As Americans head to the polls for the November election, we will be choosing new servants to head our federal, state and county governments. Easy to overlook, but just as important, will be bond packages presented by local taxing authorities.
Bonds are not free money. They are instruments of debt repaid by tax levies over a defined period. A vote for issuing the debt—“for” the bond—is, consequently, a vote to impose a certain level of property taxes until the debt is repaid.
The advertising in support of such bonds is often predicated on the notion that new debt will provide better schools. But is that really what taxpayers are being asked to buy? The implication is that the debt-financed spending is for the children.
One thing is certain: the debt levied today will still be there for the children to pay off.
In many such bond proposals, a fifth-grader this year will enter her thirties and still be paying the debt. She perhaps had nicer buildings, but was her education improved?
The question really isn’t about supporting or opposing any particular bond; rather, we must decide if expensive building projects actually provide a better education.
First, it is important to remember taxpayers aren’t just being asked to repay the debt listed on the ballot. The nice bankers who loan school districts money want to be repaid and make money off the deal. Taxpayers are on the hook for repaying the principal (the bonded costs) and the interest.
Taken over a 20 or more year period, the interest payment can rival the amount loaned; effectively, the cost to taxpayers is double the amount noted on the ballot.
But for the purposes of this discussion, let’s not worry too much about the debt. (Though it should be noted Texas is only barely trailing New York and California in terms of total state and local debt.)
We should instead confront the common claim made by proponents of school bond proposals: that it will make schools better. It will certainly make the buildings better, or at least more expensive. But will schools, the education provided, be improved?
Despite the hoopla, a new coat of paint, or even new walls, won’t ensure a better education. Only parents and teachers can deliver that.
When looking at the total spending reported to the Texas Education Agency, school districts only spend about 50 percent of your money on instruction. Building more buildings won’t improve that statistic, or produce better academic outcomes.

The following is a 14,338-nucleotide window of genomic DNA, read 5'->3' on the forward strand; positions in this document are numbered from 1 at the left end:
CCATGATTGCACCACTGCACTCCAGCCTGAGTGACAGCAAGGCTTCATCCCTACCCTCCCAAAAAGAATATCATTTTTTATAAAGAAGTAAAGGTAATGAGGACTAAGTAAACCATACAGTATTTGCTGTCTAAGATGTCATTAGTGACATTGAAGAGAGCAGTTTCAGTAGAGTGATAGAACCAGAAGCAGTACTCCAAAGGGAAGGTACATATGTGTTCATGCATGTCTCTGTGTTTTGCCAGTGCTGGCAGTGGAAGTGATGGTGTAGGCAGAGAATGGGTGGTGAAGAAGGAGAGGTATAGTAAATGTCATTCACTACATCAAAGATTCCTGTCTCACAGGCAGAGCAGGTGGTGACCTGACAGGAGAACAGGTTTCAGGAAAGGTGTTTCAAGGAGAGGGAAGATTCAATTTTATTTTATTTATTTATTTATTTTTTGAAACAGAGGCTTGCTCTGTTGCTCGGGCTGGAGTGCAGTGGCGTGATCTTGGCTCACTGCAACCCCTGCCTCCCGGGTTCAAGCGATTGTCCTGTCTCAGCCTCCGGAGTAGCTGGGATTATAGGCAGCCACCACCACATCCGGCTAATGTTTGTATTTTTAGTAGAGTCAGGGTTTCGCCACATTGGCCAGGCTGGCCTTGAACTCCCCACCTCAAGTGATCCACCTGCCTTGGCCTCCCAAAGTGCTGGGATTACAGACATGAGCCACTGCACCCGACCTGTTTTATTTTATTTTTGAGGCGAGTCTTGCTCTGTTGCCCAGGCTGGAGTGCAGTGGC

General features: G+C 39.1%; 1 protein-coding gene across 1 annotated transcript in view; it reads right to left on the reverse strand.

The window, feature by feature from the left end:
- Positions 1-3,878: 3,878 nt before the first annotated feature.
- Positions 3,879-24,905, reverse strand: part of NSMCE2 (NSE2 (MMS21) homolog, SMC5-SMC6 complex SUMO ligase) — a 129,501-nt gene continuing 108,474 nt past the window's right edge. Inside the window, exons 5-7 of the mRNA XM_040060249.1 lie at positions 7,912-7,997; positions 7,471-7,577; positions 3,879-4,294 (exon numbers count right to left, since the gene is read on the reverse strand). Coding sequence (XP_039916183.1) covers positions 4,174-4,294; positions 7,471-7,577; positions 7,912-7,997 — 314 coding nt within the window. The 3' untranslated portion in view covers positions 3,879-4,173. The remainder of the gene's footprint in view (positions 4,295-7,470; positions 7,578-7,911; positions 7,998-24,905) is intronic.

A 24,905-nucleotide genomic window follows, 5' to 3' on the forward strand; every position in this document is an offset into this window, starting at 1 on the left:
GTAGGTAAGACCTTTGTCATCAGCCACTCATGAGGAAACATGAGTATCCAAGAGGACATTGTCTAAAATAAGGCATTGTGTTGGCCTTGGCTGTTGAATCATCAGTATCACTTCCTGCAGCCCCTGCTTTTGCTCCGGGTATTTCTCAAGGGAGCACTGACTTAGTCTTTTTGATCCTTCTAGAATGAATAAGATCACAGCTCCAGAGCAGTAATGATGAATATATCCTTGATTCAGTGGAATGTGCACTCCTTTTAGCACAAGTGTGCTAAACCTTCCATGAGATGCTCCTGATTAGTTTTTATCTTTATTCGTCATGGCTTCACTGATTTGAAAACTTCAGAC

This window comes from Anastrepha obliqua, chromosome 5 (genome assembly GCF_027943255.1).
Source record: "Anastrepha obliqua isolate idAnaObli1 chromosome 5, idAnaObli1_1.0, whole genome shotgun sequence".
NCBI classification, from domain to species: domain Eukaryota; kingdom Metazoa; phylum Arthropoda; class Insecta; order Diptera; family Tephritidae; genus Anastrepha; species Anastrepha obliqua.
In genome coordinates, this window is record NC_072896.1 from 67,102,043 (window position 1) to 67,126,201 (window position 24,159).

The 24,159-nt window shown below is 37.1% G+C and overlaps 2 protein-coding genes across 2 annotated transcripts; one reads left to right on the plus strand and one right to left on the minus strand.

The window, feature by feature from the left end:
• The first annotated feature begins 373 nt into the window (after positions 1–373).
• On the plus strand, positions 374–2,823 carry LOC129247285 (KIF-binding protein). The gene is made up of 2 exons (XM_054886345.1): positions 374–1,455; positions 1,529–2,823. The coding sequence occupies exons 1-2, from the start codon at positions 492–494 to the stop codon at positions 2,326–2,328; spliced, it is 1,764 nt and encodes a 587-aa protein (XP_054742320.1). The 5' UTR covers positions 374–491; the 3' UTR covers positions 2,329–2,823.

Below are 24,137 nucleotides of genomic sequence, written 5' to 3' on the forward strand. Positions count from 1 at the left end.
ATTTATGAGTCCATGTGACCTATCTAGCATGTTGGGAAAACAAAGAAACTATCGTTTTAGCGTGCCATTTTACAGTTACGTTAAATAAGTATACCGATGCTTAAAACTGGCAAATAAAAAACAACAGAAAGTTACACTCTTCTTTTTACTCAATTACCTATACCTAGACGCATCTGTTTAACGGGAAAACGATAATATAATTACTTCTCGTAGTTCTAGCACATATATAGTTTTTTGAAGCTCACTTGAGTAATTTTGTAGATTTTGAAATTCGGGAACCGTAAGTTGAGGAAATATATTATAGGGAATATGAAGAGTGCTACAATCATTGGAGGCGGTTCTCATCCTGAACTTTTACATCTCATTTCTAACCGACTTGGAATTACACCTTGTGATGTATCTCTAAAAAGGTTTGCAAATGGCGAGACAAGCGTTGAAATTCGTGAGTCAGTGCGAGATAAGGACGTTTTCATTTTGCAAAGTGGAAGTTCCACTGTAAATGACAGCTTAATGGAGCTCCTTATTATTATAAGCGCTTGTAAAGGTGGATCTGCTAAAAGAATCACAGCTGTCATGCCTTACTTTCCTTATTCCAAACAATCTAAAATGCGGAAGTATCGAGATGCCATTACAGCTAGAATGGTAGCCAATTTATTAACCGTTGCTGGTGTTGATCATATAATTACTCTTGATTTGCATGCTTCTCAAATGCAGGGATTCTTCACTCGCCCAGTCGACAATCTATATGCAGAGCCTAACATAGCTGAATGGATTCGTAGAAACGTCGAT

One thing that can immediately improve education is putting more resources—a greater percentage of school money—directly toward instructional expenses, and less on administration and non-teaching positions.
Let’s try spending more money in the classroom, rather than simply on a classroom.
Rather than hire a plethora of new administrators or pay a bevy of architects, let’s raise the salaries of our best and brightest teachers. A lot. While they are at it, school districts should base pay-raises and bonuses on merit, not seniority.
School districts should bring in top charter-school managers, and let them offer a primer on efficient operations.
Meanwhile, let teachers and parents turn existing campuses into in-district charter schools, thereby freeing them from state (and local!) bureaucracies.
Finally, school boards should allow full in-district public school competition, letting parents pick which campus best meets their kids’ needs.
Legislatively, we should demand that lawmakers free teachers from the mandates and regulations that—intentionally or not—are interfering with the professional creativity they need to effectively reach and teach the children in their classroom.
Better buildings, or better schools? There is a difference. Simply voting for new bonded indebtedness will definitely provide school districts with some measure of better buildings. Better schools will come only when parents and teachers partner for the benefit of the children.
Before spending more, let’s govern better. Building buildings is fine, but fostering innovative academic communities should be our goal.